Girls who sailed

National Geographic documents the historic expedition of an all-women crew aboard Tarini

On September 10, 2017, the INSV Tarini, a 56-foot sailboat, set off from the coast of Goa. On board were 6 Indian women who had never sailed before but were determined to accomplish a feat that only 2,000 people before them have ever completed. 22,000 nautical miles, 254 days, 4 continents and 3 oceans, they returned to where they had started, the only all-women crew to have ever circumnavigated the globe.

At National Geographic, we knew that this is a historic story of adventure and exploration and we wanted to tell it to the world.

“Tarini is a spirit of wanting to go further, a quest for adventure and a story of fearlessness. The journey is historic, a first of its kind and a triumph for women.”

Our tryst with Tarini started from the first day she set sail.  Shruti Takulia, Creative Director explains, “From the start, the team knew that the journey was the hero of the story.” We shot extensively with the boat’s crew during training and after their return, but during those 8 months at sea, it was decided to leave them alone. Cameras were installed all over the boat which captured every day moments of their journey.

It was the right call but a nerve-wracking one. “We didn’t know what we would have till it was over…we didn’t even know if the journey was going to be a success,” Takulia says.

Even as the crew returned triumphant, having created history, for Takulia’s team the mission was just beginning as they faced the seemingly impossible – condensing a story that spanned almost 3 years from its conceptualization into a tight, compelling documentary. The first edit was 125 minutes long but they knew it had to be under an hour to retain viewer interest.

“We had to take some really tough calls,” Takulia recalls. “We also wanted it to be lyrical, not just stuffed with cold facts.” The agonizing work paid off. Finally clocking in at an enthralling 44 minutes, Tarini was ready for the world to see.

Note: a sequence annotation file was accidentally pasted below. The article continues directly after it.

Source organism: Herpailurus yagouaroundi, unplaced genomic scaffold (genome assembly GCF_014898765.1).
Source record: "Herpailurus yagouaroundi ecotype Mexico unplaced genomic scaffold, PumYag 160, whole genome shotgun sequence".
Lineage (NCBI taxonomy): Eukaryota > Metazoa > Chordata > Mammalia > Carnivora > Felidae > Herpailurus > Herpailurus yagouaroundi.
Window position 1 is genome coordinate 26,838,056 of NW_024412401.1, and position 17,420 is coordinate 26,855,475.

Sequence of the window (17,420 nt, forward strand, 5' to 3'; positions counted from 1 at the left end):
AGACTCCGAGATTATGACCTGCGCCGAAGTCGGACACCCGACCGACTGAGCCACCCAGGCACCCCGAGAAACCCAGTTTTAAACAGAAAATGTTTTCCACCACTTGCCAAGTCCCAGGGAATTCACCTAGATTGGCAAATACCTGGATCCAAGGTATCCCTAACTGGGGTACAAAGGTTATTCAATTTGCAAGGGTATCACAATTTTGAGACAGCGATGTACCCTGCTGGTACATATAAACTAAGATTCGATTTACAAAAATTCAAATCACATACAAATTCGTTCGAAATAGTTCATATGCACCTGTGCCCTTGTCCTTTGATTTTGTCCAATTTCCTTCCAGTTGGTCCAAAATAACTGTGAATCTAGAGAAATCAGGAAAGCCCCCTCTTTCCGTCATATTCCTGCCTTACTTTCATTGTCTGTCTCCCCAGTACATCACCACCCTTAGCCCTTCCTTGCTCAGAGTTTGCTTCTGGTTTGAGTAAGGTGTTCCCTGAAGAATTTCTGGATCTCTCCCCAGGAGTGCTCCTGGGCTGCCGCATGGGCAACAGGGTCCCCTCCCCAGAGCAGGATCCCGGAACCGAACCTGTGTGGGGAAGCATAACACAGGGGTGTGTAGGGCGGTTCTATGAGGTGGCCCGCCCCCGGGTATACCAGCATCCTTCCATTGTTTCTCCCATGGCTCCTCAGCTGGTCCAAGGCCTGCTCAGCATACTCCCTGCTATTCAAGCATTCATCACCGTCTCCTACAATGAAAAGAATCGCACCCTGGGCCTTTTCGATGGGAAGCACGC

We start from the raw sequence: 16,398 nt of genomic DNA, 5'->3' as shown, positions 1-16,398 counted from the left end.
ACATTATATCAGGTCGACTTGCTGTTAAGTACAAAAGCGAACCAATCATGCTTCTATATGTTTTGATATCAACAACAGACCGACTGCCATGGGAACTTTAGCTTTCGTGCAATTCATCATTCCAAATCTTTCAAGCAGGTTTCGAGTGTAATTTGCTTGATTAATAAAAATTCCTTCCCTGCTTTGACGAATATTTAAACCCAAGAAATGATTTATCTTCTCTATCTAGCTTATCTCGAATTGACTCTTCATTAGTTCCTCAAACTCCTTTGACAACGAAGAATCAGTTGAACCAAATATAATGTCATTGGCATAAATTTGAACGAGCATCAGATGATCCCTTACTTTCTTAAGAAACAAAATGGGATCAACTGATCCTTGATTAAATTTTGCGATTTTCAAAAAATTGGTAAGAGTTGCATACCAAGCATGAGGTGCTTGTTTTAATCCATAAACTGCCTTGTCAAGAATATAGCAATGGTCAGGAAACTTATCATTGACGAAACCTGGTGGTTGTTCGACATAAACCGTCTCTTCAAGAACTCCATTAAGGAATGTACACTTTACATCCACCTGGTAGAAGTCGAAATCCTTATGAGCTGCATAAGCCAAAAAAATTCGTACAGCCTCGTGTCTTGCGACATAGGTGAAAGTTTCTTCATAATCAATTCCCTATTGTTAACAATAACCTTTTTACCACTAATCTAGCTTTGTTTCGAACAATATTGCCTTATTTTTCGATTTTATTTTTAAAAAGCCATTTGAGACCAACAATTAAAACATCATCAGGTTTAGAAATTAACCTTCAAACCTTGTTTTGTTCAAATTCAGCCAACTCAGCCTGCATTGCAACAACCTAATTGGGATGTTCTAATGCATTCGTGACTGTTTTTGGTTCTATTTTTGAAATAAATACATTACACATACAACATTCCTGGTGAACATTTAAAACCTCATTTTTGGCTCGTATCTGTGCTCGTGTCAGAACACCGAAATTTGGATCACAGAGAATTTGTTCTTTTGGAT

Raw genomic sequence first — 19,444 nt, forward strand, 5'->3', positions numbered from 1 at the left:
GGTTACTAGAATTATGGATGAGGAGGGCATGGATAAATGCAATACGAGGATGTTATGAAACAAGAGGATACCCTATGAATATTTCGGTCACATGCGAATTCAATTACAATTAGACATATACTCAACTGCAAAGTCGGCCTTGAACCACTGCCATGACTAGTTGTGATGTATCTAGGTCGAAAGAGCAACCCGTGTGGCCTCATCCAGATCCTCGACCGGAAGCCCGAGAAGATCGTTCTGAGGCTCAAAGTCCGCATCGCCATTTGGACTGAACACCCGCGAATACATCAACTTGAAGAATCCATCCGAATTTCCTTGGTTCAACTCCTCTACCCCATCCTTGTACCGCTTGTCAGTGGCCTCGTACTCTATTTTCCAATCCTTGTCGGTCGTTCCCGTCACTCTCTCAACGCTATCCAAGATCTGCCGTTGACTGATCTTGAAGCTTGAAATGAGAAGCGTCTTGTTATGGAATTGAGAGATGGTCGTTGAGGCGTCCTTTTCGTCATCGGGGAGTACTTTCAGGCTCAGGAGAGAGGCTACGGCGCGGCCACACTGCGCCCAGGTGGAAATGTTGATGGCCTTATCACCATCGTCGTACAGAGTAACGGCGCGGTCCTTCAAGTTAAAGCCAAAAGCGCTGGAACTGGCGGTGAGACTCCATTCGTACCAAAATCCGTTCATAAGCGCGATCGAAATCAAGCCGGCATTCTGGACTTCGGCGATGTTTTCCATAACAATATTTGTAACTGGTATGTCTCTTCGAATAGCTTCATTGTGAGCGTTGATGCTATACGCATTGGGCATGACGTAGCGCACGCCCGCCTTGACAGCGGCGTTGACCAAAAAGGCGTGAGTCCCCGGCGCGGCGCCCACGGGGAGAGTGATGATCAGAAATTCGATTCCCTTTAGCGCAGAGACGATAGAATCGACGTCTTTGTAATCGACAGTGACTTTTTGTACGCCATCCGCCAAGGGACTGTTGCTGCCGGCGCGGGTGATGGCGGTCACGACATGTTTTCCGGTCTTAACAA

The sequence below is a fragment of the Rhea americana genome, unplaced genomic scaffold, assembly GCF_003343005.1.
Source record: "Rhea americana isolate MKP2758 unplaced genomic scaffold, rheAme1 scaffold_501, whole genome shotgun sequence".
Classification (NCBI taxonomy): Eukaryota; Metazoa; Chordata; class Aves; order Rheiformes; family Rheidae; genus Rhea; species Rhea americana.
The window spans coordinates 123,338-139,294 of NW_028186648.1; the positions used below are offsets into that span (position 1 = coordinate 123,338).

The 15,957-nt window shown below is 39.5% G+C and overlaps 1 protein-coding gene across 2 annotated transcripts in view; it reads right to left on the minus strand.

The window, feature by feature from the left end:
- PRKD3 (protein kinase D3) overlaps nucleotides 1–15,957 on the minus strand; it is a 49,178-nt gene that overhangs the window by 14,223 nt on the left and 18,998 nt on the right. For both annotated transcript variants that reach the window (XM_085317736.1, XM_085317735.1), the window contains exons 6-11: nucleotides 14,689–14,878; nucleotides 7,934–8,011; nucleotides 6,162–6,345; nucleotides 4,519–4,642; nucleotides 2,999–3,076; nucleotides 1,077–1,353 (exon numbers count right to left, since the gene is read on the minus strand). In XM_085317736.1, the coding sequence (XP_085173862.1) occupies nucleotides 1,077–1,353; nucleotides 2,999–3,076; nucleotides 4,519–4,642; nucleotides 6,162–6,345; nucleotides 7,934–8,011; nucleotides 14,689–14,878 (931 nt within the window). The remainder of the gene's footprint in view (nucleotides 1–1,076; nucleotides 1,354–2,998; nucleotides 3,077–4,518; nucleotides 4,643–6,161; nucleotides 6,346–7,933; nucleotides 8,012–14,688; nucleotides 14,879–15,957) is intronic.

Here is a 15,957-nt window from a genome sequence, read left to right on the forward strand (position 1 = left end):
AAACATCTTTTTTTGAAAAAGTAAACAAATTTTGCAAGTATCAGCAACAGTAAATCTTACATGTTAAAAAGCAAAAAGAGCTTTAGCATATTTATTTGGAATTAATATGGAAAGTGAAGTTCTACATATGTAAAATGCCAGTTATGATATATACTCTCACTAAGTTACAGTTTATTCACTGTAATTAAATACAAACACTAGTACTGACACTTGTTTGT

But how would National Geographic ensure that this empowering story reached its target audience?

Pawan Soni, head of marketing and programming at National Geographic has been an intrinsic part of the channel for nearly 8 years and was more than ready for the challenge. “We knew immediately that this could act as a really inspirational piece, not just for young women but young people across the country,” he said.

The marketing strategy was divided into 3 key phases: revealing to the market that this story existed, drumming up conversations around it and finally, the premiere on Women’s Day.

Soni’s team had the support of the Indian Navy, who launched the trailer using their own handles, in coordination with a press note about the documentary. The response was immediate, with multiple news outlets writing about Tarini.

But it was necessary to reach audiences on the ground. The crew of INVS Tarini was taken on a 3-city tour of leading colleges in Bengaluru, Ahmedabad and Delhi. Thousands of students were in attendance, fascinated, inspired and curious to know more.

“Our message was that anything is achievable,” Soni explained. “These women were not superhuman, they were regular people who believed in themselves and we said that if they can achieve this, so can you.”

Accompanied by the tagline, #GirlsWhoSailed, this messaging reached its zenith at an event in Lady Shri Ram College in Delhi, attended by top Navy brass who felicitated women achievers, from Fathima Beevi, the first female judge in the Supreme Court to entrepreneur Shahnaz Hussain.

When the documentary finally premiered on TV and Hotstar on Women’s Day, it ranked number 3 in the genre, increasing viewership by 200% in its slot. But it hasn’t stopped there - Tarini will be screened in schools across the country, particularly in rural areas, in partnership with leading NGOs.

Looking back, Soni believes it came down to the 6 women at the heart of the story. “We treated them like you would treat the talent for any big show or movie,” he said. “This was a different approach from anything we had done before. We treated them as celebrities and it really worked wonders.”

It’s something Takulia agrees with wholeheartedly. “These women are in their early 20s but you meet them and they’re so rooted,” she smiles. “That’s when you realise what true heroes are really like.”

The crew of Tarini
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